The cost of milk production of landless farms near urban areas is 50 percent higher (an additional 8 US$/100 kg milk) than that of the land-owning farms. This is due to higher feed costs as a result of having to purchase all feed. However, the high milk price obtained in urban areas (an additional 8 US$/100 kg) compensates for the additional costs. Landless farms near urban centres typically fully cover their production costs and should be economically viable in the long run.

The cost of milk production of rural landless farms amounts to 25 US$/100 kg if family labour is priced at the minimum wage rate, and is thus significantly higher than the production cost incurred by land-owning farms. This high cost results from the low annual milk yields, the very high labour input per litre produced and poor breeding performance. Without major improvements, rural landless dairy farms will, in the longer run, have difficulties competing with the larger farm types. However, it has to be kept in mind that the main purpose of landless rural farms is to produce milk for home consumption by converting practically free feedstuffs into milk, surplus livestock, and fuel and secondly to provide the female members of the family with an income-generating activity.

Prospects for Landless Dairy Farmers

Simulation of increased productivity, better farm financing and improved milk marketing, as they could result from pro-poor dairy development policies, show that landless rural dairy farmers do have the potential to reduce the cost of milk production to the level of the larger farms. They could thereby achieve an income from dairying that provides higher returns to labour than the prevailing minimum wage rate in the area and fully cover their production costs. Thus, landless people in rural areas theoretically have the potential to run a profitable dairy enterprise, which generates employment for family members, especially women, and significantly improves their living conditions. The main risks of dairying identified by the farmers are not having an animal in milk in any one year, the death of a lactating animal, and having to pay for straw, which is the main feed source. Occurrence of any of these events can lead to a reduction of the already low household income by 50 percent, and would probably force the family to abandon the dairy enterprise.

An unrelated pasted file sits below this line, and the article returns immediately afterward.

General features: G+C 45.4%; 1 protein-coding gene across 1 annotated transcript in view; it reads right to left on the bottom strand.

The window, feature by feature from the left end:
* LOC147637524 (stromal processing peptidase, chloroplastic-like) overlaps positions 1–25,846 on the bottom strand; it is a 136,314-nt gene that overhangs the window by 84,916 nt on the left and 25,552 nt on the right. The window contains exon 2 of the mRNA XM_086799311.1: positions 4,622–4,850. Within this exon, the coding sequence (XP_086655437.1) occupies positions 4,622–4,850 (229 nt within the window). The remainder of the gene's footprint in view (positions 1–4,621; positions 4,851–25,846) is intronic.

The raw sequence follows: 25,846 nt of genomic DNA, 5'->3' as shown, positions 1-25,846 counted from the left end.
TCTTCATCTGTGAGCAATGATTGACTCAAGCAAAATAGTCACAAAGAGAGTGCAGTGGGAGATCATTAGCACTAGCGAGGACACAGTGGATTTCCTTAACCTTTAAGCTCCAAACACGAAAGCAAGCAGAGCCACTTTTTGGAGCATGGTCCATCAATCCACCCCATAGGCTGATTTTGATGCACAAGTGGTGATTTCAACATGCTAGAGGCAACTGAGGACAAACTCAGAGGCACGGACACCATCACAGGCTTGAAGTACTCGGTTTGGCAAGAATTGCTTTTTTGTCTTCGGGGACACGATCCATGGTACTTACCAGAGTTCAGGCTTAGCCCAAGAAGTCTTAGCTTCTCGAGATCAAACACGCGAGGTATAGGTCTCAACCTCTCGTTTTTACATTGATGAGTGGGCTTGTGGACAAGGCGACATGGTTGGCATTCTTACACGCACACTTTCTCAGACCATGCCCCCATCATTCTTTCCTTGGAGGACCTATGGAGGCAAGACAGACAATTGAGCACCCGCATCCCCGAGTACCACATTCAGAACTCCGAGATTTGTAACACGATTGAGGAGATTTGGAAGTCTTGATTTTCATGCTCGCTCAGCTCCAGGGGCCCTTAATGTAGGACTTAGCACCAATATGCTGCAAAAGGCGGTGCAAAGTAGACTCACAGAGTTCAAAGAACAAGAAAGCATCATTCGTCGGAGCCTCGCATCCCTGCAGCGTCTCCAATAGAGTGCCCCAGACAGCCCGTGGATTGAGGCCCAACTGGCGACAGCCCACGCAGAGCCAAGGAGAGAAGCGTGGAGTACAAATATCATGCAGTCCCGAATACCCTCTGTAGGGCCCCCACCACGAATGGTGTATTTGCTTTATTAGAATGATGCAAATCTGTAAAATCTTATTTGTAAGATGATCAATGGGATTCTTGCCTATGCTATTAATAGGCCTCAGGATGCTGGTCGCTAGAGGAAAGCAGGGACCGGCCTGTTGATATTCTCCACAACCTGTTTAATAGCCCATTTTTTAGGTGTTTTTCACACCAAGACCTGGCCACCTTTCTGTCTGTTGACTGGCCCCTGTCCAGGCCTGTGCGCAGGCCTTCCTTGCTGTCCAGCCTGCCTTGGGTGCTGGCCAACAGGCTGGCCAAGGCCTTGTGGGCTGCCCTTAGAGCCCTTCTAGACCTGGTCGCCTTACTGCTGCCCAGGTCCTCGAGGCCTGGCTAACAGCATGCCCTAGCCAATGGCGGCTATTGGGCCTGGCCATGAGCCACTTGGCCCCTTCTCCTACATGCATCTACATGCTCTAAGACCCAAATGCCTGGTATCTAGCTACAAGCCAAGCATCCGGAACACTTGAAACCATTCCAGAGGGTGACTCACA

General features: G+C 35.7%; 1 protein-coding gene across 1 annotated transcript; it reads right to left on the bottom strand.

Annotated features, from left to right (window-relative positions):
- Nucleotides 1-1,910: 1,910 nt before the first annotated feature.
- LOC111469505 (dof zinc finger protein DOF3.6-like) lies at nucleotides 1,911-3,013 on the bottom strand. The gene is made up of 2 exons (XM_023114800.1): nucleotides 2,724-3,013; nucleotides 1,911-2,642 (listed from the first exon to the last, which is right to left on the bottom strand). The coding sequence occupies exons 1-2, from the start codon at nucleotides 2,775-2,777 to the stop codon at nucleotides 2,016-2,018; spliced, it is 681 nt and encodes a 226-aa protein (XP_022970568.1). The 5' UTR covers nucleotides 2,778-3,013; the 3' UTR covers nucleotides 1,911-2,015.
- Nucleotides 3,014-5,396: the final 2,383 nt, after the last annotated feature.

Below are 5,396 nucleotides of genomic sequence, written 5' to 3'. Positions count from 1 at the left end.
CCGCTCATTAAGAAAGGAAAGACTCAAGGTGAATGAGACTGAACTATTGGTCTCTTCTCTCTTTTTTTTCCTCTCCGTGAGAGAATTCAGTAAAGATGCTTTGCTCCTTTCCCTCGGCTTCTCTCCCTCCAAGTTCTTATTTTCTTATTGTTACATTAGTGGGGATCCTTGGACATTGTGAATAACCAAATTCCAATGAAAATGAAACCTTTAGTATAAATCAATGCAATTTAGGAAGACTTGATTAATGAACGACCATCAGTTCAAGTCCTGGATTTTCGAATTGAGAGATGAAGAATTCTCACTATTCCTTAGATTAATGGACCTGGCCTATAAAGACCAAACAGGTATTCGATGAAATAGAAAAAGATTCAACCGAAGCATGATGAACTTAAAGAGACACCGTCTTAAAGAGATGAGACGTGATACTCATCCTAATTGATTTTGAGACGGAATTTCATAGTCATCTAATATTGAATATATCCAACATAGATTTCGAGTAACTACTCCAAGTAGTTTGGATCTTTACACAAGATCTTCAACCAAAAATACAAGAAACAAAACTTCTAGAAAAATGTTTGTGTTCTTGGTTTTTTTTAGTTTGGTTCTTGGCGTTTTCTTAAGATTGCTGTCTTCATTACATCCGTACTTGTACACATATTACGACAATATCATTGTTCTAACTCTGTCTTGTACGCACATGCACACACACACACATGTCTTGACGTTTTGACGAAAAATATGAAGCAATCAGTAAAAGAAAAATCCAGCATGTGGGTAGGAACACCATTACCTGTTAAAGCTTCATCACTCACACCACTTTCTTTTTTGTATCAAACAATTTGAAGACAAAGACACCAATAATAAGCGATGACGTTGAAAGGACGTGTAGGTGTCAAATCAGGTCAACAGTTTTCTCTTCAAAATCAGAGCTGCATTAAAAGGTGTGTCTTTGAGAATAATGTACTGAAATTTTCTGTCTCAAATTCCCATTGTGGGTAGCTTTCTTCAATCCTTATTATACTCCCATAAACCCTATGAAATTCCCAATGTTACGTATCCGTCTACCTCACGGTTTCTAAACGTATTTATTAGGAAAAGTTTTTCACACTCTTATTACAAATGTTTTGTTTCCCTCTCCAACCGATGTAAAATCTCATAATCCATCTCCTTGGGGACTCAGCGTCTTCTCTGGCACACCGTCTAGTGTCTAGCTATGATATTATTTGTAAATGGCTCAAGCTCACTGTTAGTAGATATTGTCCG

In order to manage the production risks faced by rural landless dairy farmers and to realize the potential of small-scale dairy production as a means to reduce poverty farm productivity has to be raised.

Raising productivity of dairy farms and mitigation of their production risks requires the availability of improved breeding services, targeted preventive animal health care (specifically addressing foot-and-mouth disease and haemorrhagic septicaemia) and better feeding strategies.

Furthermore, access to formal credit at market interest rates would provide farmers with an alternative to having to accept loans from the milkman and thus increase their bargaining power in the market place.

As long as small dairy producers are not an organized and active interest group, dairy and related sector policies will be driven by other actors who may have conflicting interests. Building the capacity of producers to act on their own behalf is therefore essential for improving poor producers' welfare.